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Gun-toting Olympians forced to leave London early, banned from social media

The Australian swim duo who posed with guns at a California shooting range and posted the photo to Facebook will be forced to leave the Olympics after the swimming competition ends on the second Sunday of the Summer Games. Nick D'Arcy and Kenrick Monk are also banned from using social media for a month-long period beginning July 16 as part of the punishment stemming from the controversial photograph.

The swimmers told reporters that they will institute a self-imposed social media ban on themselves before the required date.

[Related: Usain Bolt could face charges after car accident ]

"At this stage it would just serve as a distraction," D'Arcy said of the personal ban.  "It's really important in these last seven weeks to be really focused on training and focused on what I'm doing in pool because at end of the day I'm going to be coming up against some of the greatest swimmers in the world especially Michael Phelps."

He and Monk were at the center of a firestorm last week after posting the gun photo to Facebook. The picture was quickly taken down at the request of the Australian Olympic Committee, but that wasn't enough to avoid any fallout. The AOC's decision was announced Saturday. D'Arcy and Monk went in front of television cameras on Monday to explain themselves.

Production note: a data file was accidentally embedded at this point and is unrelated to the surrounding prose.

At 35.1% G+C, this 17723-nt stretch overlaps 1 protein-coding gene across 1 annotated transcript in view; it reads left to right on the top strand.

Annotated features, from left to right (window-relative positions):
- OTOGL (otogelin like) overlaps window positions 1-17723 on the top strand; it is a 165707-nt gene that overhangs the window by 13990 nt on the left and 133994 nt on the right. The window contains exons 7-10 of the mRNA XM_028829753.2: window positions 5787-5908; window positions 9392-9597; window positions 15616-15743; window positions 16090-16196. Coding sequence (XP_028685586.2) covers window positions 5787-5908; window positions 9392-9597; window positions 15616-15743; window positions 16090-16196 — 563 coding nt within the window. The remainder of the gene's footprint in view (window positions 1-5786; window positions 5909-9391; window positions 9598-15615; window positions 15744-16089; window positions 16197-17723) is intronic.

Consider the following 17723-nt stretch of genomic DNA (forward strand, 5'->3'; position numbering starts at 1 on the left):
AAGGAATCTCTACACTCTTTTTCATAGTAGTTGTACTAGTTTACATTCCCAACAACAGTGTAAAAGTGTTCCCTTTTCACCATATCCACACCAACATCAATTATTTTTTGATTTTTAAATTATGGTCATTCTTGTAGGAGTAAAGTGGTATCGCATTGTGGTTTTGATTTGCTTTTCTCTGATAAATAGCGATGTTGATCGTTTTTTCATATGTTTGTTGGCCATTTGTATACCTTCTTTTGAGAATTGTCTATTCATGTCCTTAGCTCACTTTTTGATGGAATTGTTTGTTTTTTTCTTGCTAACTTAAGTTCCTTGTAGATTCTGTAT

Monk said they went to the gun range to duplicate a similar trip the Australian swim team took in Canberra in 2007. Pictures from that visit, including one of gold medalist Libby Trickett firing an antique pistol, were popular tabloid fodder this last weekend and led to accusations of hypocrisy for Swim Australia. Why was a team-sanctioned trip to a gun range allowed but a cheeky pose at one treated differently?

The swimmers thought it would be fun to take the photo. The issue, he said, was posting it to Facebook. The CEO of Swimming Australia agreed.

"They showed poor judgement in posting what we saw as inappropriate photos, in which they appear to be skylarking with guns while in the U.S. last week," said Kevin Neil. "While what the boys did was not illegal, posting the photos on social networks encourages public debate, and that debate can be seen to have a negative impact on the image of the sport and their own image."

D'Arcy and Monk have had issues in the past and this photo made the AOC have to decide whether they would do the same on a worldwide stage in London. A minor public relations headache now was intended to save a major international one later.

This wasn't a case about gun control or the rights of gun owners. It was about two swimmers making a bad decision. Alcohol and topless bars are legal, too. Should athletes post photos of themselves doing shots at a strip club? The AOC may have overreacted, but D'Arcy and Monk have only themselves to blame.

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